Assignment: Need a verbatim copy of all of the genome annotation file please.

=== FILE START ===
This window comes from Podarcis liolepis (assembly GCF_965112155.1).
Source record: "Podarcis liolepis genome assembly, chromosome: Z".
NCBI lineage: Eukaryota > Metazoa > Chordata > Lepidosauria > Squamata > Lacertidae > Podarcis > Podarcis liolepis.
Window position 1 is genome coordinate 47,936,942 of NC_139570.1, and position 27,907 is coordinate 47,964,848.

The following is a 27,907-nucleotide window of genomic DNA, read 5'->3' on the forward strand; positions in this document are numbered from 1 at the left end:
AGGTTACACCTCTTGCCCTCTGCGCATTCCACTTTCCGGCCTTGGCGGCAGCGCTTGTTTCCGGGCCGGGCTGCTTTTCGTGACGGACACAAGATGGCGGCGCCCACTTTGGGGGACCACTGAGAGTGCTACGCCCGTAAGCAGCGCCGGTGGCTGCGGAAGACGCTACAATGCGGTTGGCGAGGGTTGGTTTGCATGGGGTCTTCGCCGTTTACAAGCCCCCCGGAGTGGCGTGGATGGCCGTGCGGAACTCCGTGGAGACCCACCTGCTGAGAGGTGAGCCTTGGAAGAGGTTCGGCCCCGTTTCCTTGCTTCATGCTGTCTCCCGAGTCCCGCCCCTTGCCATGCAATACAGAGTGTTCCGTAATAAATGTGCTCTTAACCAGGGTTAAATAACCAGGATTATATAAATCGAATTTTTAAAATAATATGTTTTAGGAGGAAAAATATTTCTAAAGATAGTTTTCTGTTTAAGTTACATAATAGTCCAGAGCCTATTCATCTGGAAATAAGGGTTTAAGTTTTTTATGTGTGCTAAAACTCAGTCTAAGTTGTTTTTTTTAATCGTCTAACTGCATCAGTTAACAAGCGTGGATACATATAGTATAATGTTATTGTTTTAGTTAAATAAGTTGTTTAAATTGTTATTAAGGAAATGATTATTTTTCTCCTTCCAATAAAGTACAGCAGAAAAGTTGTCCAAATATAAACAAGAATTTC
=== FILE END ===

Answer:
This window comes from Podarcis liolepis (assembly GCF_965112155.1).
Source record: "Podarcis liolepis genome assembly, chromosome: Z".
NCBI lineage: Eukaryota > Metazoa > Chordata > Lepidosauria > Squamata > Lacertidae > Podarcis > Podarcis liolepis.
Window position 1 is genome coordinate 47,936,942 of NC_139570.1, and position 27,907 is coordinate 47,964,848.

The following is a 27,907-nucleotide window of genomic DNA, read 5'->3' on the forward strand; positions in this document are numbered from 1 at the left end:
AGGTTACACCTCTTGCCCTCTGCGCATTCCACTTTCCGGCCTTGGCGGCAGCGCTTGTTTCCGGGCCGGGCTGCTTTTCGTGACGGACACAAGATGGCGGCGCCCACTTTGGGGGACCACTGAGAGTGCTACGCCCGTAAGCAGCGCCGGTGGCTGCGGAAGACGCTACAATGCGGTTGGCGAGGGTTGGTTTGCATGGGGTCTTCGCCGTTTACAAGCCCCCCGGAGTGGCGTGGATGGCCGTGCGGAACTCCGTGGAGACCCACCTGCTGAGAGGTGAGCCTTGGAAGAGGTTCGGCCCCGTTTCCTTGCTTCATGCTGTCTCCCGAGTCCCGCCCCTTGCCATGCAATACAGAGTGTTCCGTAATAAATGTGCTCTTAACCAGGGTTAAATAACCAGGATTATATAAATCGAATTTTTAAAATAATATGTTTTAGGAGGAAAAATATTTCTAAAGATAGTTTTCTGTTTAAGTTACATAATAGTCCAGAGCCTATTCATCTGGAAATAAGGGTTTAAGTTTTTTATGTGTGCTAAAACTCAGTCTAAGTTGTTTTTTTTAATCGTCTAACTGCATCAGTTAACAAGCGTGGATACATATAGTATAATGTTATTGTTTTAGTTAAATAAGTTGTTTAAATTGTTATTAAGGAAATGATTATTTTTCTCCTTCCAATAAAGTACAGCAGAAAAGTTGTCCAAATATAAACAAGAATTTC